2008 (year2). I continued to experiment with the Doolittle method of queen rearing. I started to learn more about bee genetics and the importance of the Drone (male). I took a queen rearing class and discovered that if the artificial cells were primed with royal jelly, or even plain yogurt, better grafting results could be obtained.
Left: My first queen cells from 2007. You can see how large they are. This is due to the proper age larve being grafted into the cell, and the fact that only 8 cells were accepted and fed by the nurse bees. The cell builder colony was not over whelmed by the number of queen cells.
I raised queens three times that spring.
Wet grafting of larvae improved my acceptance rate to 90%
Grafting 90 cells yielded 80 queen cells.
I raised 15 mated queens that season.
Queen cell size was very small. This was partly due to my over whelming my cell builder hives with too many queen cells. I believe that I also grafted larva that was 4 or 5 days old not 3 as I should have. This resulted in smaller cells and smaller queens.
I had a problem creating nucs. I was not as organized as I should have been. I attempted to make splits from nearby colonies. 50% of the nucs created returned home to the mother hives abandoning the queen cells and brood placed in the nuc. The previous year I had used relocated bees to create the nucs. That method worked much better.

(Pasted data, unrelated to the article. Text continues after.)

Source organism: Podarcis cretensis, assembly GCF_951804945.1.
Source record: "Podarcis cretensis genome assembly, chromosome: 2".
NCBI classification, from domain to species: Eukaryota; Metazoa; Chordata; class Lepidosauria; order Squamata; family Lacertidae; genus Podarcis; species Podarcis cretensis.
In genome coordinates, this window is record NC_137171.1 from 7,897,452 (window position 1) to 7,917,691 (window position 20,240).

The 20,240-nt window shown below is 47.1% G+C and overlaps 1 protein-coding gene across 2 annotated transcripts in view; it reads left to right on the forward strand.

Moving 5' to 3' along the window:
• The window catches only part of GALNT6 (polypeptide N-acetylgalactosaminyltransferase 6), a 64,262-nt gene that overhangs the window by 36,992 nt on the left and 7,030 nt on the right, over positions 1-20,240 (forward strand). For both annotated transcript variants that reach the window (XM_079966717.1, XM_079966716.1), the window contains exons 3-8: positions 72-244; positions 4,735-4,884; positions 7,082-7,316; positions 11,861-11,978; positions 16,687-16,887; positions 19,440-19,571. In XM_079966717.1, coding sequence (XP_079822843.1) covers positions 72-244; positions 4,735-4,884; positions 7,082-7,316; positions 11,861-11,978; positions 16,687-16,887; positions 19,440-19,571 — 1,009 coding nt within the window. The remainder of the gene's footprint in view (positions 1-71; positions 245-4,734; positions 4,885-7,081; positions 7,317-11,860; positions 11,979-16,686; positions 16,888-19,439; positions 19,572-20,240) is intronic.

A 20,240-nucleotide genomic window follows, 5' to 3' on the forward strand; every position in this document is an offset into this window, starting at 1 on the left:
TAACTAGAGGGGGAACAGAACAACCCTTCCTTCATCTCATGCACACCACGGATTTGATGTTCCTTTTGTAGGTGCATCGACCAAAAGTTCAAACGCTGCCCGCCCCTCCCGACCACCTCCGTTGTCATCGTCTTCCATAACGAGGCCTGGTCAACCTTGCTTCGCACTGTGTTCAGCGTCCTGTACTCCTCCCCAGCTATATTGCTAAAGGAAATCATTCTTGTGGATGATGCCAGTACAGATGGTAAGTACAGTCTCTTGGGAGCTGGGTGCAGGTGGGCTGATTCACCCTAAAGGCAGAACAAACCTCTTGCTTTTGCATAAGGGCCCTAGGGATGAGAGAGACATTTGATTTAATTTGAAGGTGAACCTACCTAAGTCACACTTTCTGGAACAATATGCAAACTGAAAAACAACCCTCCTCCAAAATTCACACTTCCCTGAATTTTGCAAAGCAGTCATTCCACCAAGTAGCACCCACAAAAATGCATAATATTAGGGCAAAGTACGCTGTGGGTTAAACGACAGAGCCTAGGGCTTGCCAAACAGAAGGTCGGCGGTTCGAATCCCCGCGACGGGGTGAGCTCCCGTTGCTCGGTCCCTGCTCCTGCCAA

Right: Queen cells from 2008. You can see how small the cells are. This was probably due to the number of grafts placed in the cell builder and the age of the grafted larva being too old.
I had problems with small hive beetle larva infesting two of the nucs creating a situation where the bees abandoned the nuc. This was probably due to the low numbers of bees remaining in the nucs thus creating stress within the nuc colony.
Queen quality was poor due to the small cell size. I did not attempt to over winter any of the queens.
2009 (year 3). I continued with the Doolittle method of queen rearing. It was an extremely cold wet spring. The colonies would not buildup and missed the main honey flow (May, June, and July). All the colonies were starving in August, a time where there should have been 60 pounds of surplus honey on each hive. Since there was no promise of honey that season two of the colonies were used for queen rearing.
Left: Grafts from 2009. Better cell size, but still too small.
I continued having great success with grafting and acceptance of the grafts. This improved to a 95% acceptance rate.
I learned how to create and use, with success, a queen right cell builder colony.
Grafted three cycles of queen cells over a two month period.
Raised 25 queens.
Learned how to bank queens.
One queen was overwintered and has survived.
Right: More small queen cells
Queen cells were small again. It became apparent that I was grafting larva that was too old. During one cycle, queens emerged two days before the expected age of 16 days old destroying 19 queen cells.
I had the same problems with creating mating nucs. Many queens were lost because the workers returned to the mother colonies.